In the team’s first game, they attracted over 400 fans and even though they finished last in the league that year, they would soon become the best team of the decade in the league. In 1983 and 1984, the team lost in the league final. Even though Hazlet had a population of 125 people at the time, it was routinely beating communities with many times its population, including the capital of Saskatchewan, Regina. In fact, Hazlet was the smallest community to ever compete in the league. This allowed the team to have four American imports on the roster.

The scouting system of the team was so good that several future Major League Baseball players and draft picks would join the roster including Greg Mathews and Steve Reed. Reed would spend 14 years in the Majors, while Mathews would spend seven years. Other players that signed with the team but did not play were Mark McGwire and Randy Johnson. This was all thanks to Larry English, the scout of the Elks who would get notice from the Majors himself when he became a scout for the Minnesota Twins for five years.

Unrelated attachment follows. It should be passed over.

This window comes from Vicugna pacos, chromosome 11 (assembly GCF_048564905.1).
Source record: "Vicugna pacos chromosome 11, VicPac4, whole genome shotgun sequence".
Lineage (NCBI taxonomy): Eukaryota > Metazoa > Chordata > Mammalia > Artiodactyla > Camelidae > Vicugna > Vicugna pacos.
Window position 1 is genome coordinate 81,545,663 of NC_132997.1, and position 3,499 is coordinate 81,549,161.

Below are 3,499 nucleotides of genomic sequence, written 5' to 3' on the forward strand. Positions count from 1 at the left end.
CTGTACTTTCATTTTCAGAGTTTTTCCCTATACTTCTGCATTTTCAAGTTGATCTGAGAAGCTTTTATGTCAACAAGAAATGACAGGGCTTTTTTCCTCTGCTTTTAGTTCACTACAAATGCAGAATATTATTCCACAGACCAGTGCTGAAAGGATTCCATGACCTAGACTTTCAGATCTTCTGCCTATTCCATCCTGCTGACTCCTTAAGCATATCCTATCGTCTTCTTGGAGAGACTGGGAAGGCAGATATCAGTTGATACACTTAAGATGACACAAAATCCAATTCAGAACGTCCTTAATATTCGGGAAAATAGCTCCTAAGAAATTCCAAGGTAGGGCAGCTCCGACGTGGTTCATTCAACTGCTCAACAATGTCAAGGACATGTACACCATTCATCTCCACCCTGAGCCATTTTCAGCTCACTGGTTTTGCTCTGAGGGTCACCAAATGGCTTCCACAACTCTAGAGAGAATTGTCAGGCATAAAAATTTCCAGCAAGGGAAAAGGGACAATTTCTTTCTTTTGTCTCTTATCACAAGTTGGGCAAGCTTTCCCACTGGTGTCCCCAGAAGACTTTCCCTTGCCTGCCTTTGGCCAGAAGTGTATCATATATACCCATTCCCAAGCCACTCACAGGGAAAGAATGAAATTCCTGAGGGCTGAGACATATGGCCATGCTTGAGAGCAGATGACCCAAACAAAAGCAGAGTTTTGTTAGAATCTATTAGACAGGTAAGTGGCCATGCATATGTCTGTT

In 1985 and 1986, the team lost the league semi-final, and then won three straight league championships from 1987 to 1989.

During this time, the team dominated other teams in the province. Players on the Elks also did very well. Jim Straw, for example, was the most valuable player in the league in 1989 thanks to his 10 homeruns and 32 runs batted in.

The team lost in the playoffs from 1990 to 1991, lost the league final in 1992 and then missed the playoffs in 1993, the team’s last season in the league.